A new poll finds that Americans hold deeply conflicting views about free speech on campus — wanting colleges and universities to uphold free speech principles while supporting restrictions of student and faculty expression.
First, the good news. Almost three-quarters of Americans, 73%, oppose college and university officials restricting which books students are assigned to read for class. A similar percentage, 71%, oppose university officials restricting films or music students are assigned to watch or listen to for class. About two-thirds of Americans (68%) also oppose state government restrictions on what professors can teach at state universities.
In other words, most Americans oppose allowing college or university officials or state actors to restrict the material professors can assign in class. This is encouraging news.
Yet, at the same time, a large portion of Americans support other speech restrictions on faculty, in particular those that would restrict faculty’s ability to express their views on religion and politics. More than two-thirds of Americans, 69%, think that professors should not be allowed to promote the views of a specific religion or a specific political group on a college or university campus. This percentage is considerably higher than that of Americans who said that student speech in these domains should be restricted.
A clear majority of Americans want professors’ religious and political speech curtailed on campus.
Another 59% said that professors should not be allowed to invite academic speakers accused of using offensive speech to campus, and 50% said that faculty should not be allowed to teach a curriculum that includes polarizing ideas. What’s more, 38% of Americans think that a professor should not be allowed to conduct a scientific study on a topic some students find offensive.
These findings are troubling, to say the least.
A clear majority of Americans want professors’ religious and political speech curtailed on campus. A majority of Americans also want to restrict faculty speech that is “offensive” or “polarizing,” which includes preventing faculty from conducting research that some students find offensive. The problem with this is that what is “offensive” or “polarizing” is in the eye of the beholder: A speaker like Ben Shapiro or Matt Walsh might offend liberals, while a speaker like Angela Davis or Bill Ayers might offend conservatives.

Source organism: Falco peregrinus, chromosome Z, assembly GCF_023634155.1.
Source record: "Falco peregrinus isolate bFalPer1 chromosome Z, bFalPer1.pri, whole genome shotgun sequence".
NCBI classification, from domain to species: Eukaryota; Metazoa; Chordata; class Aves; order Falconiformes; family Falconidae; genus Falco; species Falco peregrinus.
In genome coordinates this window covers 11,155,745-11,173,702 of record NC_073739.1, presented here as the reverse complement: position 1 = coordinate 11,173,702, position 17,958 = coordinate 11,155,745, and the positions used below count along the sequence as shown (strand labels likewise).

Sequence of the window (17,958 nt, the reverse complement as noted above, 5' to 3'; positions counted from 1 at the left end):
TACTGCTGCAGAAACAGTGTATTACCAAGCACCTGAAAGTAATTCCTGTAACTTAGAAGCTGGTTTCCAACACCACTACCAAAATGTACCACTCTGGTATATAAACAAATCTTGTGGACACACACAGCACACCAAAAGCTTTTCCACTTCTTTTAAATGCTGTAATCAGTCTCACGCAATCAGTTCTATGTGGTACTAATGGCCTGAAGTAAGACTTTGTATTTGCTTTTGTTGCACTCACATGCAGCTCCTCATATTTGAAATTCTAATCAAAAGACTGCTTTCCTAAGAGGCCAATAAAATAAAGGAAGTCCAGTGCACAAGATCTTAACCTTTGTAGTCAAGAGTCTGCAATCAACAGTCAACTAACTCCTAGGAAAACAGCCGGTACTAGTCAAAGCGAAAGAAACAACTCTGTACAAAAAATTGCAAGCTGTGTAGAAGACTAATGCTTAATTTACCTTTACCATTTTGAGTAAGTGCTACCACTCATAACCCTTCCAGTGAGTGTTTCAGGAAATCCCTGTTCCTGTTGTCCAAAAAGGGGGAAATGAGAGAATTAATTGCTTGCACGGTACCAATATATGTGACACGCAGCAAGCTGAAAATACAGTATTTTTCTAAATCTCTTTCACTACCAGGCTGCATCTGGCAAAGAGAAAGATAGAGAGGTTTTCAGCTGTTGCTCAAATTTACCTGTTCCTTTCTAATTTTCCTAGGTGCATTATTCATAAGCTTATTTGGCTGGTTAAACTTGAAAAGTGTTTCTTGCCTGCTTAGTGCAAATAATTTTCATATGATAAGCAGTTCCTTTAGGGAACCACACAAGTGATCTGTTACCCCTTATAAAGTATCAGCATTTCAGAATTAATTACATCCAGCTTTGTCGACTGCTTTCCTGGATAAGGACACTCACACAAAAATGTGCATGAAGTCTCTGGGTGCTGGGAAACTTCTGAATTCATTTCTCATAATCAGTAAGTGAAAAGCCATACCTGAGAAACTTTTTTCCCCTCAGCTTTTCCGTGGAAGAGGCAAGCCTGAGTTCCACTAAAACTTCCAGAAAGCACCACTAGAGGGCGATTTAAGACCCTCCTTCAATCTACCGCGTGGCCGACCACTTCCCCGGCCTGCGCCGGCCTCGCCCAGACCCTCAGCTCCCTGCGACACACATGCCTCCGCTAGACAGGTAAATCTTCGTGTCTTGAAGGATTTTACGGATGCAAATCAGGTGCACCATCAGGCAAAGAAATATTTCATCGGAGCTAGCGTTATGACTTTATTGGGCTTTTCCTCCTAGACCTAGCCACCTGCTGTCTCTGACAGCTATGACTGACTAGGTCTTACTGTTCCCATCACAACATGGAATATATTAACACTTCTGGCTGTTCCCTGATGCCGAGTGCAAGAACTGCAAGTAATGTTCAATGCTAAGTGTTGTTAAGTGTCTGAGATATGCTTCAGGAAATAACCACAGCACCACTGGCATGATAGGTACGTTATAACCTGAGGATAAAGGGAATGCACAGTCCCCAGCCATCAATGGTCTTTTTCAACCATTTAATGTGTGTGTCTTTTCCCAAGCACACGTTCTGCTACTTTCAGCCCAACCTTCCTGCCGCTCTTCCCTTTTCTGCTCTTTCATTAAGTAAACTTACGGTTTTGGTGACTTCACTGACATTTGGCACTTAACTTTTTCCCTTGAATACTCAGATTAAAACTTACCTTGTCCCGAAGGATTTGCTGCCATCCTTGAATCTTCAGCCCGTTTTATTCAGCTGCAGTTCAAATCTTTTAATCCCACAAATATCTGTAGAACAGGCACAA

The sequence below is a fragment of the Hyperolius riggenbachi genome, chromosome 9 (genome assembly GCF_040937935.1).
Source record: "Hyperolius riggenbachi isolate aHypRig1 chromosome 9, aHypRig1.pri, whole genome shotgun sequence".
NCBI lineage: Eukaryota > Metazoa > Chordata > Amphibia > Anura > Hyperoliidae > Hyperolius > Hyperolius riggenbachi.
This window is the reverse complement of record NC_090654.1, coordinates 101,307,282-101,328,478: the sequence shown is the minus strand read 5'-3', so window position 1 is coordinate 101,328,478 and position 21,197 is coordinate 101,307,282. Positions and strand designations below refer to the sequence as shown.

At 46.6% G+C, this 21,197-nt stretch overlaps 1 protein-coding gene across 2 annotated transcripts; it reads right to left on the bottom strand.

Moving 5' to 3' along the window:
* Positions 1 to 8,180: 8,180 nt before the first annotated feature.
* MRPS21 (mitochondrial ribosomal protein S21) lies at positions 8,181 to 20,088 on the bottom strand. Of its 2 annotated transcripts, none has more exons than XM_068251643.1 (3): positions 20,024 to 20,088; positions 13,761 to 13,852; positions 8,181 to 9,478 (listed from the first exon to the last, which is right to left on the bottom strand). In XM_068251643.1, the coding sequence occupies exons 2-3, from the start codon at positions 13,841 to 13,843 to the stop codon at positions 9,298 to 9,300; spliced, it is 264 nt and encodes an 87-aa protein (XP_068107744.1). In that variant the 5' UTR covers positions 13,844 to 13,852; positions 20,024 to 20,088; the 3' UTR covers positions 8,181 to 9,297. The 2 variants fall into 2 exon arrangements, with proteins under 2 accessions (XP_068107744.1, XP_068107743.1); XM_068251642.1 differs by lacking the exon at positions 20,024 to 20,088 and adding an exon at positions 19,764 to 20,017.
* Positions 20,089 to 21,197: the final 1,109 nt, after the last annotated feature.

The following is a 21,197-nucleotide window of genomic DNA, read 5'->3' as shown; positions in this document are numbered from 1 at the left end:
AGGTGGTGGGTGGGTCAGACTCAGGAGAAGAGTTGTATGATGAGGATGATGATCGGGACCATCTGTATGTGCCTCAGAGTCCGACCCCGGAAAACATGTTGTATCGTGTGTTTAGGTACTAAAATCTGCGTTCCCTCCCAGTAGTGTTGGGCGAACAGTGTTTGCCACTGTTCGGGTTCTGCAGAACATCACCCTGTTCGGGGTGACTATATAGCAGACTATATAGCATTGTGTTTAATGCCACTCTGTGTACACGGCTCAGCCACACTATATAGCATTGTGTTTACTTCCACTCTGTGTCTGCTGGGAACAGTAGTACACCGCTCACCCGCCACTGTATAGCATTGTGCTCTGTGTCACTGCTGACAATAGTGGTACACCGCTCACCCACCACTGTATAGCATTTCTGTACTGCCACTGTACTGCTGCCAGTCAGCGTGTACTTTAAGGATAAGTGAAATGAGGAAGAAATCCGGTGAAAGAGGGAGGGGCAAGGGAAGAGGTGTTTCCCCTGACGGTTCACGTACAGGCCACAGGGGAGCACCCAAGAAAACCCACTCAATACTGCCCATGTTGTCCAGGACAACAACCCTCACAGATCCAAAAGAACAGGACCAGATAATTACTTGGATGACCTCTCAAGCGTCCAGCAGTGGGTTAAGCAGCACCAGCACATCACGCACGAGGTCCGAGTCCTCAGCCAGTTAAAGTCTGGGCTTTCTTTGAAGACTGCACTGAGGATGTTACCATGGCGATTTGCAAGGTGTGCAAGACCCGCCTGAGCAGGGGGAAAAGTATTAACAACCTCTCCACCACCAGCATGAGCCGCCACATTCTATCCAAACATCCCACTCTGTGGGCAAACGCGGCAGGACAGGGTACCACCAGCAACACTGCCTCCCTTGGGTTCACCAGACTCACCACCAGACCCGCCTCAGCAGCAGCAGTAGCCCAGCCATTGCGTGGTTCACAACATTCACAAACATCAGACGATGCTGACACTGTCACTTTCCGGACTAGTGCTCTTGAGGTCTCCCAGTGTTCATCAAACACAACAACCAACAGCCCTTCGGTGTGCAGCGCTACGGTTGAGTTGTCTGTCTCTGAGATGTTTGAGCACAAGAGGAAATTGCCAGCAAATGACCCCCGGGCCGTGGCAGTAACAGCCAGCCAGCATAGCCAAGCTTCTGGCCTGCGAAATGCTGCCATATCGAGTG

Do we really want to place restrictions on what coursework faculty can assign in the classroom, who they can invite to their class, or on what they choose to research because someone, somewhere considers something they previously did offensive? How many faculty would have to pack up their offices and leave their positions under such conditions?
Furthermore, it is not clear who Americans would like to enforce these restrictions on faculty. Recall that a majority said that they oppose allowing college or university officials or state actors to restrict what professors can assign in the classroom. Does this mean that most Americans want students and faculty to police expression in the classroom?
That sounds like a recipe for mob rule.
Students entering college this fall can expect a culture of conformity and censorship according to a new FIRE survey of more than 55,000 students across the country shows that most attend colleges that don’t value free expression.
FIRE has documented how attempts to sanction scholars for their expression have increased over the past decade and how sanction attempts initiated by undergraduate students, graduate students, and other scholars have also increased during that time period. Without clear policies defending speech rights — policies most colleges and universities lack — allowing students and faculty to decide what is offensive, polarizing, or hateful may lead to even more sanctioning attempts in the coming years.
Unfortunately, even colleges and universities that maintain clear policies which defend the speech rights of students and faculty do not always abide by these policies during a controversy. This year’s College Free Speech Rankings feature multiple “green light” schools — which maintain strong written policies supporting free speech — that dropped in the rankings because when speech controversies arose, they trampled student and faculty expression.
These findings should worry anyone concerned about the state of free expression at American colleges and universities. They reflect a citizenry that seems to want to have it both ways when it comes to free speech on campus. Although a clear majority of Americans say they do not want state officials or college and university administrators regulating faculty classroom speech, majorities also favor someone regulating it, providing a considerable amount of fuel for elected officials to pursue unconstitutional restrictions on academic freedom.
FIRE will continue to oppose such legislation and defend the academic freedom of students and faculty on campus.